While the groups hoping to capitalize on the anger currently directed at City Hall may ultimately fail with the Good Government Initiative, they aren't going away.

"This group will not stop" its efforts to change city government," says Pete Mark, the downtown real-estate mogul. "I guarantee it."

Mayor Vera Katz delivers her State of the City address at 12:15 pm Friday, Feb. 22, before a City Club of Portland luncheon at the Multnomah Athletic Club, 1849 SW Salmon St., 228-7231. Seating without lunch is $5 for non- members of City Club.

Someone's raising a ruckus: Led by activist Rachael Stein, a group of broom-wielding performance artists- cum- protesters will clean the sidewalk in front of the club before Katz's speech. They are protesting Katz making her speech before a club that charges admission instead of making her address accessible for no charge.

Katz's address will be broadcast live on Portland Cable Access channels 30 and 11, then on KOPB-FM 91.5 at 1 pm Tuesday, Feb. 26.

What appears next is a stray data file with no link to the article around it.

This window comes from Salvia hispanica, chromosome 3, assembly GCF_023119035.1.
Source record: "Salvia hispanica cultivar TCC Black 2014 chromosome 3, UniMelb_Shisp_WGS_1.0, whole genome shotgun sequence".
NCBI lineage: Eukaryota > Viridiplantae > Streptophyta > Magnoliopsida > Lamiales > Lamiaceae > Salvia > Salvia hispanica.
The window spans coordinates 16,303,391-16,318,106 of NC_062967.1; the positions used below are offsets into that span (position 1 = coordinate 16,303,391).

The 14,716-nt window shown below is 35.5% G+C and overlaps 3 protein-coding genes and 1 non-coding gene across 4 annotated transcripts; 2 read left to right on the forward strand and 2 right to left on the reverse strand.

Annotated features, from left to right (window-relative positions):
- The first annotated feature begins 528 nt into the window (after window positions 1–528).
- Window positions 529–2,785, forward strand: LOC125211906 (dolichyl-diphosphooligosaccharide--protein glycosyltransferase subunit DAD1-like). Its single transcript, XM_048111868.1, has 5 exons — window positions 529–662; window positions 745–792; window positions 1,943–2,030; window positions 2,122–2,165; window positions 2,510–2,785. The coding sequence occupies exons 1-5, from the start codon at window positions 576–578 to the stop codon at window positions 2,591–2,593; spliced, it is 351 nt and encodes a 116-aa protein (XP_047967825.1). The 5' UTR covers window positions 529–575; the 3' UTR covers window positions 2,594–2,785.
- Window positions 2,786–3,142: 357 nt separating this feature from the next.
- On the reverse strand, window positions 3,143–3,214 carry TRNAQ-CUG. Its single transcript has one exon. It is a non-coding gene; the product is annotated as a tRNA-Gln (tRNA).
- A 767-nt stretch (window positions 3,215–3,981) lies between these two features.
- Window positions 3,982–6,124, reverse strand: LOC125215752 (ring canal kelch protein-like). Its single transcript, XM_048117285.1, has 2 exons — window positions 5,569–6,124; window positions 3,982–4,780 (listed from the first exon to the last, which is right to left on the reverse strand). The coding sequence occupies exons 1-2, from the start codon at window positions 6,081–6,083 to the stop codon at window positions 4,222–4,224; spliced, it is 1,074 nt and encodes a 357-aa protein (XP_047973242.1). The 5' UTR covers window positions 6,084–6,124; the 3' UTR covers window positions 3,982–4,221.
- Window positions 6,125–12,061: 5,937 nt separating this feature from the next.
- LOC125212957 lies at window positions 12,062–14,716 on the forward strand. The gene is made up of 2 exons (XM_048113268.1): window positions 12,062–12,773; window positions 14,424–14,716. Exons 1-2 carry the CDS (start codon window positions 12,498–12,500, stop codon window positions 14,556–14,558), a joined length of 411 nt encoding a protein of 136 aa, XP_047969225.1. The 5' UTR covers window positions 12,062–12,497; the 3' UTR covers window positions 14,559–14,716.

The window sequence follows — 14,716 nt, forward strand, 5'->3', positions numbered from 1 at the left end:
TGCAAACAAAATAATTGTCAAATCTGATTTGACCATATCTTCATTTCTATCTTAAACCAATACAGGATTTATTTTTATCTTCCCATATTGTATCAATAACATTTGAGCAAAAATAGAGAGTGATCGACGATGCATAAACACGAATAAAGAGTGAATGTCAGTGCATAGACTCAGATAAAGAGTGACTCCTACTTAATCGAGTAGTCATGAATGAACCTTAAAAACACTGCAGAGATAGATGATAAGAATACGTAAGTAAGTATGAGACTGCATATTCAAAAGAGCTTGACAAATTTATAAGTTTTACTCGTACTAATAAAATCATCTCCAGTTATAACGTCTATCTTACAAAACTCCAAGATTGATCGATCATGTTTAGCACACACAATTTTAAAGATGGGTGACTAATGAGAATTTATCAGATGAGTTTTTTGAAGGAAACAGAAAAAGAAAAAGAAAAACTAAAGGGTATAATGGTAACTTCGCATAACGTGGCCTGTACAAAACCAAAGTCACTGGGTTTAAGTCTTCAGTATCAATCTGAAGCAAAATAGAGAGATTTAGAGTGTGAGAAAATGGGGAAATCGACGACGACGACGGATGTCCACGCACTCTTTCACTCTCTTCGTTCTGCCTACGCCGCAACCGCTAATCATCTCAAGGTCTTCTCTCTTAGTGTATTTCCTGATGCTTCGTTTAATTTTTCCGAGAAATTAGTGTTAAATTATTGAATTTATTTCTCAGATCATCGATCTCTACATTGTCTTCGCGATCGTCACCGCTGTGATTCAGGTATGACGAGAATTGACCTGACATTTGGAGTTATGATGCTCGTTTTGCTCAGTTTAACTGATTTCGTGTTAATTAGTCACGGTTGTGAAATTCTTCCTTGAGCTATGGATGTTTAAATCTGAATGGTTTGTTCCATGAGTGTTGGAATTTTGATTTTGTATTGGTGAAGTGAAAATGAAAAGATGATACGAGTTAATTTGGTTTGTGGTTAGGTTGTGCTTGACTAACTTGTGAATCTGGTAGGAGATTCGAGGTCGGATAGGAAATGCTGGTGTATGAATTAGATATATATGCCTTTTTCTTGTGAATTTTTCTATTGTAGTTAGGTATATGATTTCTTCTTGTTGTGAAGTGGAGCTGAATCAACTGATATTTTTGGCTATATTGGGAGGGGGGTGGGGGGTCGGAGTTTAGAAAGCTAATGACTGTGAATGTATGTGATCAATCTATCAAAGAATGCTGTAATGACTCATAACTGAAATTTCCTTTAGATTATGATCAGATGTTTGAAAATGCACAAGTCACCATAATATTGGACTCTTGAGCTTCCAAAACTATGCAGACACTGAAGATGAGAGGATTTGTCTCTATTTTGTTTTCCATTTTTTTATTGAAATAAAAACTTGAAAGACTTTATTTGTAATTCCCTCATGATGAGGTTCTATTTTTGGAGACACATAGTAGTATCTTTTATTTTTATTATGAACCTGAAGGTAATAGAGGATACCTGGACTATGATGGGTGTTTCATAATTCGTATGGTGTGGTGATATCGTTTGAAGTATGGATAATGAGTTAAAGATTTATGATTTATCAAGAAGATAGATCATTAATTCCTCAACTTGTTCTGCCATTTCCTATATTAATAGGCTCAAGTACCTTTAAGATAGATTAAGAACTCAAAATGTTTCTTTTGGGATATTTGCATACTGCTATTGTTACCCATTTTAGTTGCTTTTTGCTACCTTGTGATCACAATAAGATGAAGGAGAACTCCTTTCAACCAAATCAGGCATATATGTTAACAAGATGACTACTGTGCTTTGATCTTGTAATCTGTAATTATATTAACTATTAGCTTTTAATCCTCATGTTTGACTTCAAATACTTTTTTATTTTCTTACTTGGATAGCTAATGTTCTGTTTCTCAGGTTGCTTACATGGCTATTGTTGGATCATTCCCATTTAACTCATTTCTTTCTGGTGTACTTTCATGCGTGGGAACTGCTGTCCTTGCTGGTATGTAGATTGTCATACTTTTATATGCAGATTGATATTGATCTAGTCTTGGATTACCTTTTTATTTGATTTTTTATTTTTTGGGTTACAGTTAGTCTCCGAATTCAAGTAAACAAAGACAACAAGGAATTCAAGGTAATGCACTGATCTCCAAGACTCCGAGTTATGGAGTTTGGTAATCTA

The error in the Good Government Initiative would effectively disband City Council for 2004. Under the city charter, city government would cease to function.

Portland Firefighters Association President Tom Chamberlain says the union, which supports the initiative, merely wants to push district elections of city council members. Some attuned skeptics, however, say that former PFA president and state Rep. Randy Leonard (D-Portland) would be an odds-on favorite for a council slot under the new system.

Other large contributors include developer J.P. Hammer and television producer Paul Stojanovich. Each gave $5,000 of the campaign's $196,000 as of Jan. 31.

Robert Ball contributed $77,000 of his own money.

The public comment period on the Healthy Streams proposal closes March 1.

The Portland Planning Commission will hold public hearings on the Marquam Hill and North Macadam plans on April 2 and May 7, respectively.